115
CHAPTER 19
Summary and Future Directions
19.1 SUMMARY
The object of this text is to generate interest in geometric programming amongst manufacturing
engineers,design engineers,manufacturing technologists, cost engineers, project managers,industrial
consultants and ﬁnance managers by illustrating the procedure for solving certain industrial and
practical problems. The various case studies were selected to illustrate a variety of applications as
well as a set of different types of problems from diverse ﬁelds. Several additional problems were added
focusing on proﬁt maximization and additional problems with degrees of difﬁculty. In addition, the
methods of dimensional analysis and the constrained derivative approach have been presented in
detail. Table 19.1 is a summary of the case studies presented in this text giving the type of problem,
degrees of difﬁculty, and other details.
The metal removal economics example also had variable exponents in the general solution.
The problems were worked in detail so general solutions could be obtained and also to show that
the dual and primal solutions were identical. The problems were selected to illustrate a variety of
types and also to show the use of the primal-dual relationships to determine the equations for the
primal variables. It is by showing the various types of applications in detailed examples that others
can follow the procedure and develop new applications.
19.2 FUTURE DIRECTIONS
The author is hopeful that others will communicate him additional examples to illustrate new appli-
cations that can be included in future editions. New applications will attract new practitioners to this
fascinating area of geometric programming. It is believed that the scope of geometric programming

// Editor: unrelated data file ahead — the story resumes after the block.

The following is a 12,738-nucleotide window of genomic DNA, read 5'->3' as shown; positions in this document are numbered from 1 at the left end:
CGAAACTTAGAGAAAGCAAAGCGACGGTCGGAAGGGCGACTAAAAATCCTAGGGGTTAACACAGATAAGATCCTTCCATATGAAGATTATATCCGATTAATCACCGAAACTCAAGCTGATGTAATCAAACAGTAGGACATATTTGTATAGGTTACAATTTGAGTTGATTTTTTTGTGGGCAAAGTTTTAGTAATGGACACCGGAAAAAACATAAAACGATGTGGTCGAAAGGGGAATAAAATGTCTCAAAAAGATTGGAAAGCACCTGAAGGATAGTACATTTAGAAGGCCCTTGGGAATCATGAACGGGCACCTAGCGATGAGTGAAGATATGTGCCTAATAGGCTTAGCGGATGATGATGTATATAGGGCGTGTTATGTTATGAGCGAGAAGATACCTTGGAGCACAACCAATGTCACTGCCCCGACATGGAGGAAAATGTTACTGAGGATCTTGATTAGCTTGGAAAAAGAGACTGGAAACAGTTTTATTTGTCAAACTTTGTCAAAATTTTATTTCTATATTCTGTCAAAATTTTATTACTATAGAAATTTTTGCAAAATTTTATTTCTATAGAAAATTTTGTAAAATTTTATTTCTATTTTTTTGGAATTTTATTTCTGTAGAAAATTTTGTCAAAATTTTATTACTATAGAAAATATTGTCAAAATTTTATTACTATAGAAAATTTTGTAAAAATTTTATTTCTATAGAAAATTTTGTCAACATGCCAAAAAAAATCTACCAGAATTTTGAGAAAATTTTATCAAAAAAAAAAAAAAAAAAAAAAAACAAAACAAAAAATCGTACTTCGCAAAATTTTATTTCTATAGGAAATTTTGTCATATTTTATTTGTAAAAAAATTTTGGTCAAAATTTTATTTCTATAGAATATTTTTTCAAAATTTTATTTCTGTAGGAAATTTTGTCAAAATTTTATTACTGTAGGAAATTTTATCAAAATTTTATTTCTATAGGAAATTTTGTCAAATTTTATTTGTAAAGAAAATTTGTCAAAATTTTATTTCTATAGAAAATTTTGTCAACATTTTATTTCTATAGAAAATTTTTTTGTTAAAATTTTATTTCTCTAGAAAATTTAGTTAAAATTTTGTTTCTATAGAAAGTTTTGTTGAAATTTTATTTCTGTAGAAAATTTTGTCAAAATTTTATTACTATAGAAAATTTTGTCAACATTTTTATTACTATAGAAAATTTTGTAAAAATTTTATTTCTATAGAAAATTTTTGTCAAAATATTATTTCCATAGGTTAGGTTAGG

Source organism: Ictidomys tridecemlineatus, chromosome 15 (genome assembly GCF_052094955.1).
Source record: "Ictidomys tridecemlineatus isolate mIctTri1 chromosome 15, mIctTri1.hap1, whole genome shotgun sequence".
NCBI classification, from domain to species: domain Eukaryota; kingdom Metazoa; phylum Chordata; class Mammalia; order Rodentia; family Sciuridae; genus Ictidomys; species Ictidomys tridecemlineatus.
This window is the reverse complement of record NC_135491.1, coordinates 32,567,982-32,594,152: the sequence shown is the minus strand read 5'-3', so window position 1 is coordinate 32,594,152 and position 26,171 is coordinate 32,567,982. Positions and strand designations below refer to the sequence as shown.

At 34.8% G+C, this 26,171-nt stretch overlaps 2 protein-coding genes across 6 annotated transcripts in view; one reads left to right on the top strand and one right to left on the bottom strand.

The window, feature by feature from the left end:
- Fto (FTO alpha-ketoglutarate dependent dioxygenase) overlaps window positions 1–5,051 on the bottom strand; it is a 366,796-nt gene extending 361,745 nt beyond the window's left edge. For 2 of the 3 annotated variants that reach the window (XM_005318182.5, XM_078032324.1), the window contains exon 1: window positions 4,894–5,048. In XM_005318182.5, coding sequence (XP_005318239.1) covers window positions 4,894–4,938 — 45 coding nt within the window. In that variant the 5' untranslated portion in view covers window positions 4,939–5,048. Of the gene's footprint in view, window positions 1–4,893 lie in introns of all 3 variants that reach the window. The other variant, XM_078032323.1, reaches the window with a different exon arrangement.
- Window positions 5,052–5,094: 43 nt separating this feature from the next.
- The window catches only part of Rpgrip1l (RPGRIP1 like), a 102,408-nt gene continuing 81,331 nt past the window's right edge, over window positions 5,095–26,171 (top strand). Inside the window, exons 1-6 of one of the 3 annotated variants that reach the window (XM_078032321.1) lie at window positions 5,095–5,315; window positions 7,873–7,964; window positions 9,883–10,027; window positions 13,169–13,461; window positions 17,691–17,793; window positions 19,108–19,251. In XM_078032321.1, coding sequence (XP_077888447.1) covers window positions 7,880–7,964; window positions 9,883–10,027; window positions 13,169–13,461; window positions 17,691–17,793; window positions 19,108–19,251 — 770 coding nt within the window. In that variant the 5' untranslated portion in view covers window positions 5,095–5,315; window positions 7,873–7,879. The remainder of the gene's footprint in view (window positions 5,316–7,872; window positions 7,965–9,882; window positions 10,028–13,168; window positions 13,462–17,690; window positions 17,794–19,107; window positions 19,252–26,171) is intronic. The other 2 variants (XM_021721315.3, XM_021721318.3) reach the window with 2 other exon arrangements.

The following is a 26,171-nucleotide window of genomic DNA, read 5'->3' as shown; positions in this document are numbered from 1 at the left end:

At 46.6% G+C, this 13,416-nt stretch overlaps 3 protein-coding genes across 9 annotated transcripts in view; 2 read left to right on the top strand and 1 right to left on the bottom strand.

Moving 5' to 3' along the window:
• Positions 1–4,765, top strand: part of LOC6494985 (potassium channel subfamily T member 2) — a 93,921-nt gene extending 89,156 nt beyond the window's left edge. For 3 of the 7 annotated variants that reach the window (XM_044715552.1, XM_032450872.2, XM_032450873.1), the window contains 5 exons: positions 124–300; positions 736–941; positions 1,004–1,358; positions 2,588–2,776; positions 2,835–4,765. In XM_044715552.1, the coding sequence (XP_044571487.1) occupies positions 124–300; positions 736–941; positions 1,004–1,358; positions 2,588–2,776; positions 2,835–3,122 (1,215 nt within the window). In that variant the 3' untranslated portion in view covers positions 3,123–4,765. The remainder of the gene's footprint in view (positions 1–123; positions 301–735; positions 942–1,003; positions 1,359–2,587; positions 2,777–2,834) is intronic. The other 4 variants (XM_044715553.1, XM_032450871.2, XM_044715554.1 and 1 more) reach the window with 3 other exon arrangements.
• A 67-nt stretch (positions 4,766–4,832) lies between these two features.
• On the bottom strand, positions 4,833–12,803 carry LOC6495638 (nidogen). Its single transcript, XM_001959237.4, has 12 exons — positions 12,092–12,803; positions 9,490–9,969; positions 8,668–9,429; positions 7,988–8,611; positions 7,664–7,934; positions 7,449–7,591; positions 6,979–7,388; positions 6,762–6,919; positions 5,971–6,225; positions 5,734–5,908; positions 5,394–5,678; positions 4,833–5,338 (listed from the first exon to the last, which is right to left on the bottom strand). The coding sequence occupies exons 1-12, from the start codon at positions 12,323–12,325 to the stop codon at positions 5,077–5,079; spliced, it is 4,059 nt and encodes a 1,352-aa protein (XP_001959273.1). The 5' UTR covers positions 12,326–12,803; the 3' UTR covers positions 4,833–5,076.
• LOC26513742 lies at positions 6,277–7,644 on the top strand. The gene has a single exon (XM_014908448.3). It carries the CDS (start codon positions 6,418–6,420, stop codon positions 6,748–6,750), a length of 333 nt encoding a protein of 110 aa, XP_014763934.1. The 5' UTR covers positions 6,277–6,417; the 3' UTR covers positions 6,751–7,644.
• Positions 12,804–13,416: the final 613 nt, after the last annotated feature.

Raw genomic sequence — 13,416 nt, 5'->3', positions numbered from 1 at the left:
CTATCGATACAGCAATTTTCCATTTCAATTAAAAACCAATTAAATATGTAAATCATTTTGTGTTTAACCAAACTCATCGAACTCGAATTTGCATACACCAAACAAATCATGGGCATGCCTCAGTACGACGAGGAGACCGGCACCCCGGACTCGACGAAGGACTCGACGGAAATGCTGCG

will expand with new applications.
The author would like to include some software for different applications in geometric pro-
gramming in the future and would welcome contributions.
19.3 DEVELOPMENT OF NEW DESIGN RELATIONSHIPS
There are many different types of problems that can be solved by geometric programming and one
of the signiﬁcant advantages of the method is that it is possible in many applications to develop
general design relationships. The general design relationships can save considerable time and effort
in instances where the constants are changed.
116 19. SUMMARY AND FUTURE DIRECTIONS
Although geometric programming was ﬁrst presented nearly 50 years ago, the applications
have been rather sparse compared to that of linear programming. One goal is that as researchers
take advantage of the potential to develop design relationships that new applications will rapidly
occur. The development of new design relationships can signiﬁcantly reduce the development time
and cost for new products and this is essential for companies to remain competitive in the global
economy.
19.3. DEVELOPMENT OF NEW DESIGN RELATIONSHIPS 117
Table 19.1: Summary of Case Study Problem
Chapter Case Study
Degrees
of
Difficulty
Number
of
Constraints
Number
of
Variables
Variable Description
Number
of
Solutions
Special
Characteristics
4 The Optimal Box Design 0 1 3 Height, Width, Length 1
5 Trash Can 0 1 2 Height, Diameter 1
6 Open Cargo Shipping Box 0 1 3 Height, Width, Length 1 Classical Problem
7 Metal Casting Cylindrical Riser 0 1 2 Height, Diameter 1
8 Inventory Model 0 0 1 Lot Size 1
9 Process Furnace Design 0 1 3 Temperature, Length,
Height
1 Dominant Equation
Negative Dual Variable
Dominant Equation
10 Gas Transmission Pipe Line 0 1 4 Length, Diameter, Flow
Length
Pressure Ratio Factor
1 Four Variables
11 Profit Maximization 0 0 3
1 Cobb-Douglas Profit Function
12 Material Removal/Metal Cutting 0 1 2 Feed Rate, Cutting Speed 1 Fractional Exponents
13 Journal Bearing Design 1 1 2 Journal Radius,
Bearing Half-Length
1 Dimensional Analysis Approach
14 Metal Casting Hemispherical Top
Riser
2 1 2 Height, Diameter 1 Dimensional Analysis Approach
15 Liquefied Petroleum(LPG) Cylinder 1 1 2 Height, Diameter 2 Multiple Solutions
Dimensional Analysis Approach
16 Metal Cutting Economics-
2 Constraints
1 2 2 Feed Rate, Cutting Speed 3 Multiple Solutions
Derivative Approach
17 Open Cargo Shipping Box with Skids 1 0 3 Height, Width, Length 1 Derivative Approach
Dimensional Analysis Approach
Condensation of Terms Approach
18 Profit Maximization with Decreasing 1 0 2 Lot Size, Demand 1 Dimensional Analysis Approach
Cost Functions 1 1 3
Transformed Dual Approach

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